Tripoli protesters mull the return of PM Saad Hariri

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A month into Lebanon’s uprising, Tripolitans are still chanting for the fall of the regime. But for some, the return of ousted Prime Minister Saad Hariri is fast becoming the best option on the table.

Tripoli has been named the “bride” of Lebanon’s anti-establishment revolution which broke out on October 17. Exactly one month later, hundreds are still gathering in the city’s al-Nour square to listen to revolutionary speeches and music well into the night.

It is impossible to forget why this city, where around half of the population live below the poverty line, has been upheld as an example for other protesters across Lebanon. Painted on an enormous abandoned building overlooking the square is a Lebanese flag some fifty meters across. One recent addition to the vast mural is Alaa Abou Fakher, the first fatality of the protests, known to many as the “martyr of the revolution.”

Protesters in Tripoli show no outward signs of relenting in their demands, even after momentum died down in other parts of the country. Sitting with a group of female family members, Hadia, a mother from Tripoli, is confident that the revolutionary spirit is here to stay.

“The number of people are the same - in fact it is growing… we are hoping that [politicians] will see we are staying, and they will agree on fixing the situation we are in,” she told Al Arabiya English.

As for protesters’ demands, “nothing has changed. We have said we want the fall of the regime - from the top of the pyramid to the smallest employee they have. They are all corrupt,” Hadia continued.

The optimism is echoed by many protesters, including Abd al-Rahman, a 25 year-old resident of Tripoli. “The demands are the same. Actually, we are adding more demands. The financial situation has become harder. Now if you go into a house you wouldn’t find even LBP 1,000. Tripoli is an area of poverty,” he said.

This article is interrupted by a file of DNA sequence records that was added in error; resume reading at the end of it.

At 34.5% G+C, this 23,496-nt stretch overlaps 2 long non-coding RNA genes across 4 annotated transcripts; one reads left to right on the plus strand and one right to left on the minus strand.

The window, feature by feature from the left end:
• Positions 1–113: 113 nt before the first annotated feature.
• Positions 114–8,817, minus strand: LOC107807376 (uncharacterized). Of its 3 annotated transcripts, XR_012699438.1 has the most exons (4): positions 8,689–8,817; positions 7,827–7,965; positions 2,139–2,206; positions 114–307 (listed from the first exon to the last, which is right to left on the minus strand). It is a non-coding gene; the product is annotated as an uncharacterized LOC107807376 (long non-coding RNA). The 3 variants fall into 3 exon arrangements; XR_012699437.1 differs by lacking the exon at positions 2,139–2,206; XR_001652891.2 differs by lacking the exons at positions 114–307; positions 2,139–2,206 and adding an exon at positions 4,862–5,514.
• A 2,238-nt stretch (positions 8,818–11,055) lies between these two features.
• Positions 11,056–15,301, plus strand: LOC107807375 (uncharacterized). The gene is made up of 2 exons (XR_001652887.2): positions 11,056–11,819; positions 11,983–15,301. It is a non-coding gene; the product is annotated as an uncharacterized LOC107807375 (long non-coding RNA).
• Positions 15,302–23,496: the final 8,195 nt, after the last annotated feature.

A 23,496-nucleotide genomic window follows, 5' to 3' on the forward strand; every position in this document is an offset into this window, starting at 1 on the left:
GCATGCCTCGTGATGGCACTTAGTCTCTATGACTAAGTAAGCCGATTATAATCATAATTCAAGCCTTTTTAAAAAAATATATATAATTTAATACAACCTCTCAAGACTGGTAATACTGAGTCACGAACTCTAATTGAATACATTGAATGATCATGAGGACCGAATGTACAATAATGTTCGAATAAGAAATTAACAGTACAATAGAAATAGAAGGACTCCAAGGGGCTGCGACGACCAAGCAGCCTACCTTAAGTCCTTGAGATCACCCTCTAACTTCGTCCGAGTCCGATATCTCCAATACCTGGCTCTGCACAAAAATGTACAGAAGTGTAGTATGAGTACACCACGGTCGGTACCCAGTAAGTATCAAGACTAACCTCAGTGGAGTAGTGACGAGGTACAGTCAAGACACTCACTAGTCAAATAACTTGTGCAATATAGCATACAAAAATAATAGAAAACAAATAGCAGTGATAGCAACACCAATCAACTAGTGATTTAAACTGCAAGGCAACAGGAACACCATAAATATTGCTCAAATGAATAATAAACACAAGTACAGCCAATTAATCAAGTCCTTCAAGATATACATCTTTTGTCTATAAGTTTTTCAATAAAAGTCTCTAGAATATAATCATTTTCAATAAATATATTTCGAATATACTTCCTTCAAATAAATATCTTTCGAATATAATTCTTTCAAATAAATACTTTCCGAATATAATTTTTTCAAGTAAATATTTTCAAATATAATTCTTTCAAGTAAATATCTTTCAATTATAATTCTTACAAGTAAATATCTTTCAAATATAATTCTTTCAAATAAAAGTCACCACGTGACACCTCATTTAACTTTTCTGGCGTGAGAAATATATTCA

Unemployment and economic deprivation have been driving factors for protesters in Tripoli - many, including Abd al-Rahman feel there is little reason to return to their jobs.

“Tripoli is an area of poverty. When people talk about Tripoli they think we are all extremists and members of ISIS. But when they come here and see us, they realize we are just normal people,” he continued.

Tripoli protests, taken by Emily Lewis on November 17, 2019.(Emily Lewis)
Tripoli protests, taken by Emily Lewis on November 17, 2019.(Emily Lewis)

However, as Lebanon ends its third week without a government, some protesters view the return of caretaker Prime Minister Saad Hariri as the best option for a country in political gridlock. Hariri resigned on October 29 under pressure from nationwide street protests, automatically causing the resignation of his 30-member Cabinet. Until now, attempts to form a government have foundered due to disagreements between Hariri’s Future Movement and the Free Patriotic Movement, led by Foreign Minister Gebran Bassil.

The stalemate intensified on Saturday when former minister Mohammad Safadi, a candidate backed by all the main parties, withdrew his candidacy after wide scale outrage from protesters.

“If Prime Minister Saad Hariri returned, it wouldn’t matter. We are not going to find someone better than him, to be honest,” Hadia told Al Arabiya English. “But of course we wouldn’t allow them to appoint ministers or MPs from the political class or political parties, as [Hariri] is saying,” she continued.

For Abd al-Rahman, the best candidate for premiership would be someone with no links to the ruling class - “someone from the people.”

“But the best politician would be Saad Hariri,” he added. “Mohammad Safadi, or anyone else - they are all the same. But Hariri is better than the rest. He knows how the game works,” Abd al-Rahman told Al Arabiya English.

Shop-keeper Munzir al-Maamari trusts Hariri because of the former prime minister’s philanthropic investments in Tripoli. “It’s not that I like Hariri. But I find Saad Hariri the most respectable politician ... I don’t know how much money he has poured into Tripoli. He used to help, open universities and helped the people of Tripoli a lot. I feel I can trust him because he’s not like the others.”

“We want the country to be fixed. Whether it is Hariri or not Hariri, it doesn’t matter. Today people are asking for the most basic rights, such as roads, free education, hospitals. In short, people are simply asking to live with dignity in their country,” Maamari continued.

One mother, who requested to remain unnamed, told Al Arabiya that she would be happy to see Hariri reinstated as Prime Minister - providing that he carried out meaningful reforms to see the end of corruption.

“Not all of them are corrupt and we should give a chance to reform, this is my opinion. Even Hariri, if he carries out reforms, why not. Him or anyone else. They need to repair what was broken. We will give them a chance,” she told Al Arabiya English, before adding: “This will be the last chance.”

Tripoli protests, taken by Emily Lewis on November 17, 2019.(Emily Lewis)
Tripoli protests, taken by Emily Lewis on November 17, 2019.(Emily Lewis)
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